First trial of a male contraceptive gel is about to start
There has been a lot of chatter about male contraception, but this week researchers have officially kick-started a clinical trial of a male contraceptive gel.
Until now common forms of male contraception are either short-term, such as condoms, or long-term, a vasectomy.
But condoms are actually only 85% effective when real life use is taken into consideration, and vasectomies, though effective, are often not reversible.
So scientists have been busy trying to devise another form of male contraception in the form of a gel.
"Many women cannot use hormonal contraception and male contraceptive methods are limited to vasectomy and condoms," said study investigator Diana Blithe, Ph.D., chief of NICHD's Contraceptive Development Program said in a statement announcing the trial last year.
"A safe, highly effective and reversible method of male contraception would fill an important public health need."
The gel formulation, includes the progestin compound segesterone acetate (brand name Nestorone), in combination with testosterone. It is applied to the back and shoulders and absorbed through the skin.
It works because the progestin blocks natural testosterone production in the testes, reducing sperm production to low or nonexistent levels.
The replacement testosterone maintains normal sex drive and other functions that are dependent on adequate levels of the hormone.
The trial, funded by the National Institute of Child Health and Human Development (NICHD), is set to enroll approximately 420 couples, from nine different study sites in seven countries scattered across the world, including Chile, England, and Sweden. But the first batch of volunteers will come from the US.
Male volunteers will use the gel daily for four to 12 weeks to determine whether they tolerate the formulation and to ensure they do not experience unacceptable side effects.
If sperm levels have not adequately declined, they will continue to use the formulation for up to 16 weeks. Once their sperm levels have declined to a threshold sufficient for contraception, they will enter the efficacy phase, which will evaluate the ability of the formulation to prevent pregnancy.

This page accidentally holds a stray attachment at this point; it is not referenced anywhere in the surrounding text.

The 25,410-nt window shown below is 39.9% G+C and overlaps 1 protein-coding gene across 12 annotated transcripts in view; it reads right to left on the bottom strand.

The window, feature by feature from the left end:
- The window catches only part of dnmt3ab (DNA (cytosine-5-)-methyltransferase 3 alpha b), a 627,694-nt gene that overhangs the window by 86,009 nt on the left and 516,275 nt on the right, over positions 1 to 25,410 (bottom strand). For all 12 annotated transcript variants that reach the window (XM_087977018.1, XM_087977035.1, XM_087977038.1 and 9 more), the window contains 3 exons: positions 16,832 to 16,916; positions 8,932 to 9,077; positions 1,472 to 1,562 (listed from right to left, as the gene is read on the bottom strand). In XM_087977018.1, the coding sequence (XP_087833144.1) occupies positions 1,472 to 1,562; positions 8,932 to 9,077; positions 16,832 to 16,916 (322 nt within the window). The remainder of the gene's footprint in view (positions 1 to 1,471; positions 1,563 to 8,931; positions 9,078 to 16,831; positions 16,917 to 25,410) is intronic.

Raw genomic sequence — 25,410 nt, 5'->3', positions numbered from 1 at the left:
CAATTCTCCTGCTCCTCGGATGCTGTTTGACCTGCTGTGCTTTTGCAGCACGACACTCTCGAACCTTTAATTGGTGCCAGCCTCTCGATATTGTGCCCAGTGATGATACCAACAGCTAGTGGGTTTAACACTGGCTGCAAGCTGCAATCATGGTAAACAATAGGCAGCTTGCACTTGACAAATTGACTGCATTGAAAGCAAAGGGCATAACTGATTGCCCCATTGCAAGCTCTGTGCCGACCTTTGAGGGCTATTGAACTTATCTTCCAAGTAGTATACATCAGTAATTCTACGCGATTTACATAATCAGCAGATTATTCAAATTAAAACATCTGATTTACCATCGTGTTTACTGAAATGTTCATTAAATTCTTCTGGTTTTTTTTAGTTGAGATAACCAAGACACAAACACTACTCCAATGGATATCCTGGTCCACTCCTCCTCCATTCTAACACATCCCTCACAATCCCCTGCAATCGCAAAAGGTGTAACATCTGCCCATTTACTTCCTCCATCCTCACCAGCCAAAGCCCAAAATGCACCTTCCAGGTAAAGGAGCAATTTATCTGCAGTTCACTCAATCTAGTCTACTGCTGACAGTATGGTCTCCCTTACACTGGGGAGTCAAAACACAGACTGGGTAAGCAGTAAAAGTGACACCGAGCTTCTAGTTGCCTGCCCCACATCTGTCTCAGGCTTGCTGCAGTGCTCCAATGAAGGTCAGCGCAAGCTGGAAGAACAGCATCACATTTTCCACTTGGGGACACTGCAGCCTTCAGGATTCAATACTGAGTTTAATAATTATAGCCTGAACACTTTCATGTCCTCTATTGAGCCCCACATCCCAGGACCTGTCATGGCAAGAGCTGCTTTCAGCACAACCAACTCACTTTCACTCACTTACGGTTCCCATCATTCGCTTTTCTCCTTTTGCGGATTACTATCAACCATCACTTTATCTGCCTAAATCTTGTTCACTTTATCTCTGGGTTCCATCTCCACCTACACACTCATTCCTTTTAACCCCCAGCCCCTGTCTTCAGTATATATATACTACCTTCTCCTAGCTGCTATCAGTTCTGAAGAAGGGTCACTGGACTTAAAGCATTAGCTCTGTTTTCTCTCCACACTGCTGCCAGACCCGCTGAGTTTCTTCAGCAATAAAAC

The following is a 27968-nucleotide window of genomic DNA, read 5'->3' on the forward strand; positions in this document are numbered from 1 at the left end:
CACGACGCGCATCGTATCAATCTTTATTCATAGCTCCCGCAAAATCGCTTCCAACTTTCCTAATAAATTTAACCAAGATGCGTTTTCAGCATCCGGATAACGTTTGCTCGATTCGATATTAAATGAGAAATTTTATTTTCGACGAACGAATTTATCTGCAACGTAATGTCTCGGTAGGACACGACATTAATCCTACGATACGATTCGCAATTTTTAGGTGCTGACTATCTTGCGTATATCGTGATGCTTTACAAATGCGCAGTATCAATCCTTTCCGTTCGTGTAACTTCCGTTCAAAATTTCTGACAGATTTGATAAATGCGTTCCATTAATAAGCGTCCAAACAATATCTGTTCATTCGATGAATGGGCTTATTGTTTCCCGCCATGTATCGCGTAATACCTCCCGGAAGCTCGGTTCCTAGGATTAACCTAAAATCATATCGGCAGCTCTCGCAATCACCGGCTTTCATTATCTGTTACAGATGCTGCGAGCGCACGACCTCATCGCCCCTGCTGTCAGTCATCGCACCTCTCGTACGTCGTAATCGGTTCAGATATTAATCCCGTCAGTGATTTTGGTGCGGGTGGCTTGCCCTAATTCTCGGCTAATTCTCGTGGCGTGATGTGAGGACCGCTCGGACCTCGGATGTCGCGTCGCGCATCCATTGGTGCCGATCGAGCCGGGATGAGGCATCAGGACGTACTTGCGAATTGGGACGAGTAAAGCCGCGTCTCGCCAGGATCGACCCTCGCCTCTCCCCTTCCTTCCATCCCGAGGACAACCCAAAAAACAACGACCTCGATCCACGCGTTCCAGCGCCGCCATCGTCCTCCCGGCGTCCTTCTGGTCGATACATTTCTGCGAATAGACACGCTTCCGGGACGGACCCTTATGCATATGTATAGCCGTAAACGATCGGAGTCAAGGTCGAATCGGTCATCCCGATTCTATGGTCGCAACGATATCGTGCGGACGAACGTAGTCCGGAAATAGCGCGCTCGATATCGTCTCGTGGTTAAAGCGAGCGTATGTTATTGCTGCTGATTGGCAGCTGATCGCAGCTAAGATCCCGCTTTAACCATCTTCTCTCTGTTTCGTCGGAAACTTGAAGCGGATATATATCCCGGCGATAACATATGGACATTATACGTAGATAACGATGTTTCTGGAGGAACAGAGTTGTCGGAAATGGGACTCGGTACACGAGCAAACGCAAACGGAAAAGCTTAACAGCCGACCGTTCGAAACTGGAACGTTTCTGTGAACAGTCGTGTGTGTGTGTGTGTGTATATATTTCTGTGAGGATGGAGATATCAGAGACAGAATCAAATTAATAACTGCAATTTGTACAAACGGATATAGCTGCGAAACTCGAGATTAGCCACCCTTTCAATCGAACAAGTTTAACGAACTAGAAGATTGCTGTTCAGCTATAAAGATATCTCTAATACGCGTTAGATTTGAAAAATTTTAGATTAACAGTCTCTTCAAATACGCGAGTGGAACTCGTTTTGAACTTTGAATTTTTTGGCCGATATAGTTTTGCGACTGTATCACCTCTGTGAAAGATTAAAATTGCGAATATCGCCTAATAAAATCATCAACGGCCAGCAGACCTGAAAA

This phase will last for 52 weeks, and the couple will rely on the male partner's application of the gel as the sole method of contraception.
During the trial scientists also plan on keeping a close eye on participants and their partners via questionnaires, which adds another layer to the research.
"This is something quite different from what we used to do. When you look at the studies of female contraceptives, they never assess the guys," Christina Wang, a researcher at the Los Angeles Biomedical Research Institute and principal investigator of the trial told Gizmodo.
"We want to make sure that the couple coming in, the couple that's using this contraceptive, is satisfied with using this method."
So what happens if the trial is successful?
Well even if everything does go to plan it will be quite some years before we may see the gel stocked in Boots.
According to Gizmodo, the trial will fully wrap up by 2022. But it won't end there as because it's only a phase 2b clinical trial, further studies will be required before the gel will be given official approval by the Food and Drug Administration (FDA).It isn't the first time scientists have attempted to bring a male contraception to the market.
While trials of a new male pill, which works by lowering levels of testosterone and two hormones required for sperm production, have been showing promise, previous attempts to create a male pill, have resulted in side effects such as liver damage or low sex drive.
But earlier this year a team of Chinese researchers revealed they had been trialling a 'medium-term' reversible form of male contraception in rats.
Commenting on the findings, published in the journal ACS Nano, study leader Dr Xiaolei Wang, of Nanchang University, said: "The injected materials kept the rats from impregnating females for more than two months."
However, when the researchers shone a near-infrared lamp on the rats for a few minutes, the layers mixed and dissolved, allowing the animals to produce offspring.
Dr Wang said the pilot experiment was "promising" but more research is needed to verify the safety of the materials uses.
- This article first appeared on Yahoo